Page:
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  9. I'm so glad you said those dahlias were from a shop. I nearly died from jealousy at the thought of all that colour and abundance in your garden. My dahlias died while we were on holiday. Lovely, colourful posy though, and even more lovely to meet upvwith a blogging friend. X

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  10. Lovely happy flowers. I just bought a teeny tiny mulberry twig online. I'm probably only about a decade away from actual mulberries.

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  11. Those are lovely dahlias, bought from a lovely place! (We went there on Sunday for the first time)

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  12. How do you find dahlias last as cut flowers? They look as if they will last for ages but I am often disappointed.

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    Replies
    1. Four days later they still look great but they are beginning to drop petals.

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  13. My favourite farm shop for unusual veg, though I nearly died when I bought heritage tomatoes and they cost £7 (don't tell my husband!) Apropos your fruit jellies, I don't have a crab apple tree, but wondered whether you've ever tried using hedgerow wild apples? Might give it a trial just to see how they fare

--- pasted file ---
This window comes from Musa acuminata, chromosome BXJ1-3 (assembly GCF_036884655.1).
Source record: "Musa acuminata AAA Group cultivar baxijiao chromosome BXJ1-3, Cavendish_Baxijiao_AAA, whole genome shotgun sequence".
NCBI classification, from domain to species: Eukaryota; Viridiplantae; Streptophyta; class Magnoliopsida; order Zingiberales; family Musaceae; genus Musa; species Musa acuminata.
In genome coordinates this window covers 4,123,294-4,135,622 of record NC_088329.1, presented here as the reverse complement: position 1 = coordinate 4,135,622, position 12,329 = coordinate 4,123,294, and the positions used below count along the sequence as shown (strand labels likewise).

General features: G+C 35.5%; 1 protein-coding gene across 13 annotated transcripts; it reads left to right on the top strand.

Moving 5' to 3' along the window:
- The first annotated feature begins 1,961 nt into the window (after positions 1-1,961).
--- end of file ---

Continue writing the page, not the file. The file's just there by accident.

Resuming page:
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    1. I think wild apples would be perfect for jellies. We have lots near us but I haven't used them because I always have my crab apples. I'd love to hear how it works out if you go ahead.

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    2. I'll let you know! Plenty of damsons to practice with, though not quite ripe yet.

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  14. Such gorgeous photos - they remind me why autumn is my favourite time of year. I've just read in the National Trust magazine that there is a Quince Day at Greyfriars House & Garden on the 26th October. I'm guessing that isn't too far from you? Although I'm sure you wouldn't need to buy any quince-related produce there will be a gardener on hand to answer any quince-related questions. Naturally, I thought of you!
    I also wanted to ask the name of the lovely organic supermarket you blogged about some months ago? Have read back a while & tried a search but can't find it!
    Thank you!
    Jo x

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    1. Yes, I saw the item about Quince day at Greyfriars -maybe I could flog some of my quince related produce?!

      The supermarket is Wholefoods at Cheltenham.
      http://thequincetree65.blogspot.co.uk/2012/11/super-market.html

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  15. Ooooh! So that's what a dahlia looks like? I had no idea. You've put together a very beautiful posy.

    Love the Crookneck squash, too. I love pumpkin and squash season...so many weird and wonderful shapes to try out.

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  16. Gorgeous, gorgeous posy. All my favourite colours in one stunning photograph! The blue and white striped jug is the perfect foil for those rich and sumptuous jewel tones. Thanks for the visual treat today!